a stump, singing "chip, "chip, chip," and will
not stir until you come close,to him, and you
would think, if you was not acquainted with
his cunning arts, that he did nptsee you, or
- that he was so tame.that you could catch him.
But his hole is under thestump -where he sits
you may be'jsurepfit'j'and when youare
within aTew feet of him he utters a chattering
noise, that seems to be a laugh at your igng-Jt
ranee, and down he goes into his house arara
under the ground nobody knows how deep.
I should like to see the boy that had ever '
caught a chipping squirrel taking a nap in
If you do not look carefully, ouwill not
find the flowers you are looking for. One of
them only rises an inch or two above the
ground. I have often seen it blushing by the
side of a bank of snow. The plant has fleshy
leaves, and runs along on the ground, almost
like a vine. It is a delicate flower. Its pe-
tals arc almost white, with little veins slightly
tinged with pink. If you can find this, you
will secure a prize.
In very nearly the same locations, perhaps
on the southern side of a hill, you will find an-
other beautiful plant. You need not lock for
its green leaves. The flower appears before
them. There may be one or t o offhe leaves
of last autumn still standing, but they are not
ery green, and you will not be likely to dis-
cover them. The flower rises on a slender
stem some three or four inches. It is a beau
tiful pale blue color, and several are often in
bloom at once, from one root. Tho leaves
have three lobes, aad when they appear, aro
.1 .! JT?
wormy oi your noticev
1 shoulu rejoicegto .learn mat my young
friends have a taste for the study of botany.
We can scarcely Lecome familiar with the
flowers which beautify the earth, without find-..
ing, at every step1? of our investigation, some
new illustration both off the wisdom and
the goodness of God. There is a volume of
instruction in every wild flower that unfolds
its petals to cheer the passer-by. Examine it
closely, and you see a thousand little veins.
How does it circulate ? What keeps it in
motion 1 Who teaches the flower to bloom ?
Who spreads over it such loveliness that oven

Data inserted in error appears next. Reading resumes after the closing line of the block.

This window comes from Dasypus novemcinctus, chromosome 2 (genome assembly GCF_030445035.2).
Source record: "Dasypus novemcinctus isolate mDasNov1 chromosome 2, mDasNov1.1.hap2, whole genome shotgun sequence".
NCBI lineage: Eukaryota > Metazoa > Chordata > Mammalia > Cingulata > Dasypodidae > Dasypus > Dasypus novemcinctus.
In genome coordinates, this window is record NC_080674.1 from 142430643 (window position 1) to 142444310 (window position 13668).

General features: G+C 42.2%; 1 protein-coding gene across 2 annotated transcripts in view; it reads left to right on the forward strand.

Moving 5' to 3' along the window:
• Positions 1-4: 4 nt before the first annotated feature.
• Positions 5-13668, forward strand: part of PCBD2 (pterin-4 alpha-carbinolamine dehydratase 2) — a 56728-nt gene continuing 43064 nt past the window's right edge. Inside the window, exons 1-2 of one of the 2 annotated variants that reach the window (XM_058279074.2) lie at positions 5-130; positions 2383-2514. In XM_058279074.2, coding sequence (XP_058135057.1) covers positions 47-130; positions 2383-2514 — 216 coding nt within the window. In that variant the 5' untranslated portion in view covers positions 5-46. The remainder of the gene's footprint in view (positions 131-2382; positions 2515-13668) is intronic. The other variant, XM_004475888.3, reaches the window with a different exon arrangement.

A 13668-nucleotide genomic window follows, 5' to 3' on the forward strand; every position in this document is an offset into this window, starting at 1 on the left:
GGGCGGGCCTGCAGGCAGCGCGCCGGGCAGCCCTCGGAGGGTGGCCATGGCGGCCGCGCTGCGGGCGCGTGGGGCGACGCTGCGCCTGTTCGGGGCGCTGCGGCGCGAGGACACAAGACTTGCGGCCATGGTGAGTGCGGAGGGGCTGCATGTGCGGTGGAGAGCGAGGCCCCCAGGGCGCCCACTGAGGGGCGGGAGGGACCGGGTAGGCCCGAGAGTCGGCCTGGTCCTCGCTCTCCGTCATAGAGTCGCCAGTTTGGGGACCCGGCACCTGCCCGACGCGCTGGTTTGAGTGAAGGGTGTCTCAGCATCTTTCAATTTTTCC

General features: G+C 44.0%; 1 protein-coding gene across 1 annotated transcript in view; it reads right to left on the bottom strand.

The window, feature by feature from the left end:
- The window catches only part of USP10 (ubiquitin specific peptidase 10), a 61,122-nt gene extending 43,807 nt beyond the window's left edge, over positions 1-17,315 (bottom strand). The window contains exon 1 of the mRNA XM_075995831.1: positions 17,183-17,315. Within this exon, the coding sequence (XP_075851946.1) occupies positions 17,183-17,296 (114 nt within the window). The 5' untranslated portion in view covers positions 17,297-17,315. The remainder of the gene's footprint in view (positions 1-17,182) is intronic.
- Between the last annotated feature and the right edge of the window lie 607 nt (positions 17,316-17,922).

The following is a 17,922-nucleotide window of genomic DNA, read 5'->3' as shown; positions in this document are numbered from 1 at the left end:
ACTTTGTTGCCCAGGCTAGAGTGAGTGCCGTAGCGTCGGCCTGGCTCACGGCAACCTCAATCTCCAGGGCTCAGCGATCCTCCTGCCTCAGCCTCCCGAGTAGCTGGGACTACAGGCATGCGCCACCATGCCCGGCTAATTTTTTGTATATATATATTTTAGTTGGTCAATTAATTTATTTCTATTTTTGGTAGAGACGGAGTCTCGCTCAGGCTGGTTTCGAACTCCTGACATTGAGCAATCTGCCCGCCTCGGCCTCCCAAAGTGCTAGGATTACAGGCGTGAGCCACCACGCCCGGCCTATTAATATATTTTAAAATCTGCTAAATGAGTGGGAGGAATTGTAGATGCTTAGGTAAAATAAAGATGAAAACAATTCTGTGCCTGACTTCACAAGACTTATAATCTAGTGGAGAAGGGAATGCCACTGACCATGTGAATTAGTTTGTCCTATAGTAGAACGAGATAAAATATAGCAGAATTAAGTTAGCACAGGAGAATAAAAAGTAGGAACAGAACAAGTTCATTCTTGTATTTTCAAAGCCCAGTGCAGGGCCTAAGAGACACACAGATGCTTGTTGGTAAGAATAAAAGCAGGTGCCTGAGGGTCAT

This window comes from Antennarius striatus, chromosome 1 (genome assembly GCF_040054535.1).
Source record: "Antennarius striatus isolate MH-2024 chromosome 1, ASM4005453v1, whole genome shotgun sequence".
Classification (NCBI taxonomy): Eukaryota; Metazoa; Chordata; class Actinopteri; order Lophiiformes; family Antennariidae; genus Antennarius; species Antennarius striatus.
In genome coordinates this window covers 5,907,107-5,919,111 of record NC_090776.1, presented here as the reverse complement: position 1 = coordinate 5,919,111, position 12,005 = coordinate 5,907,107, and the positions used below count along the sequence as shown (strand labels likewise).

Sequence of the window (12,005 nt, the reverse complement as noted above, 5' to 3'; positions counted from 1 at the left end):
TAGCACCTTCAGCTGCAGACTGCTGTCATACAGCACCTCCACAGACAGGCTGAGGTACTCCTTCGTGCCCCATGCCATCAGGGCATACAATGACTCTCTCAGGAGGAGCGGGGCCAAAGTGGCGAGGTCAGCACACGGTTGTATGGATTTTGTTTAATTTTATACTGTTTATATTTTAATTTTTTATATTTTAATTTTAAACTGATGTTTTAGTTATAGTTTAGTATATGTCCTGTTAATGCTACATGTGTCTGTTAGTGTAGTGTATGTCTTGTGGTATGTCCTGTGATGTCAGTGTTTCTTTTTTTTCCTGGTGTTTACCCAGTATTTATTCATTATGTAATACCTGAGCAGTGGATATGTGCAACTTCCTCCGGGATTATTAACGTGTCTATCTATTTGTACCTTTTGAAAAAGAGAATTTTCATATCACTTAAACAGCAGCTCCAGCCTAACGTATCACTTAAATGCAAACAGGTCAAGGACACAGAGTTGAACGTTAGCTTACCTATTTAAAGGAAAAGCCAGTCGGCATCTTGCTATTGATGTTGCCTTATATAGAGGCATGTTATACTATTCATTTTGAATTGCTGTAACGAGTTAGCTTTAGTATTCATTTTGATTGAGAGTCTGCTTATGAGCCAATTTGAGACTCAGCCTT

"Soloman in all his glory was Jiot arrayed
like one of these 1 ' Youth's Cabinet.
Tooth Powders. Dr. Heidqr, a practical dentist of
science in Vienna, insists that, of tho constituents of a
good tooth powder, the first in importance w charcoal.
A soft aud cheap powder it possesses tho nronertv of
absorbing coloring substances, and destroying tho dis- j
agreeable odor of carious teeth, and when left in JSSj
places between the teethrhas a dismfcctrasr actios?
the. particles of food which collect there. 'Nortli5im9
portance fa carbonate of.magnesia, botfcibrits absorb-
inV power and extremeioftness? ronSrieutraliiTnoH
arirfs. it ?reunrAS nwrtinlnr piHpti Hrrn?ri rl nv Sfoclr. j
tint may bo imparted by.any harmleScbloriaetsubl"
stance. 3T .
From the Bureau of TopographicaLEngmeeis-Nbj.
5-.J jSAN ANTONIO AND SANggROSA.
Capt. Hughes' report of the route oJUKerfny under
the commandrof Gen. Wool, from San Antonio
Texas, to Santa Rosa, Mexico. f
Camp near Santa Roav, m
Mexico, Oct 23, 1846.
Sir: Incompliance with tho directirafof the com-
jmanding general of this dateLhave thefionor " to fur"-
nish him with a report of tho recennoissance of the route
from San Antonio (de Bexar,)'Texas, to Santa Rosa."
'I leftan Antonio de Bexar on the 23d September,
1846, aMSa'clockl! p. jn., having-previously sent the ,
wagonsmSadvance. We found tho party encamped
on the Little Lcona, 7 miles from San Antonio, a tri- -
butary to the river of the samo .name. One of our two j
wagons having taken a wrong direction, did net join us- '
till next morning. Our rido was over an open prairie,
with occasional patches of musquctt chapperaL
The Leona fa a small and lovely stream of pure water, ,
and high banks, showing that it sometimes discharges -a
large volume of water. It was, when wo crossed it,
about 30 feet wide, and a foot deep. Our course dur-
ing the day was nearly duo west. There are several
settlements on the creek, " and agoctT deal tifcbriPis''
The party consisted of tho following persons, viz t
Geo. W. Hughes, captaiu topographical engineers ; L-
Sitgreaves, first Lieutenant topographical engineers ;
v . ti. a ranKhn, second; lieutenant topographical engm- .
eers; F. T. Bryan, second lieutenant topographical
engineers, (temporanly detached;) DanDrakeHenrie,.
interpreter ; James Dunn, hunter and guide, left third
day ill ;) Jame3 Doyle, wagoner, employ of quarter-
master : Mathew Brown, wagoner, employ of quarter-
master; Geo. Lotz, topographical laborer ; M. Hodg-
son, topographical laborer ; F-Johnson, topographical
laborer; J. Campbell, topographical laborer; William
Jones, private servant to CappHnghcs ; James Smith, '
private servant to- Lieut. Sitgreaves ; Franklin.
Six rifles, with a keg of ammunition, were furnished ,
to-the command by the Ordnance Department, on a
Bpcciui nxuusiiiocy appiovea oyme commanoung gen-
September 24th Left camp at 10 o'clock, a. m.,
having waited for the missing wagon tofcome up.
The country, immediately after leaving the Ueona, i
high, and tho road quite precipitous. Ouicpnrse still
continued nearly due west Tho conntryMoeautiful,
open, and rolling prairie. StcnotdSLflSionnla'a littln.
stream of good water, opposite, andjatwStoneyiuTe dis-
tant from a remarkable land -marklcallSadre-Mouiit
W 1 J ; "11.. J .iTWifci!! -..J?
no uiuascu, uufui uioiuiy, uzrc?ffiiiaii streams
excellent water& Tho grazni3lwn& generally goSl?
At 8 o'clock,p. m., ourwagonsreacheS the 3ediha
andlwe-encampcd about ayinilef bekrtv. Ca3trbvuli
Our marcbTtouaySwas about 18miics. 5
,jntoJsr 25t At2 o'clock in theSnormngj
verenortlier struck us, uccomparilcd witaraii
cleareuoffatllatm., wheaLieut. Sitgreaveswetto4t
AYIIYlfTin. tfia 4Wrrl Itatn.. nni. nnvnn nnA fnn.AAanw?tlL .
width and depth'or tho ford at Castrpvilfe.ln thct
w.nn. .:... r: . x tii?Jfi ll -e--&zii?A "
noissance of the country for.ssvemlimlllfanMjnd, oa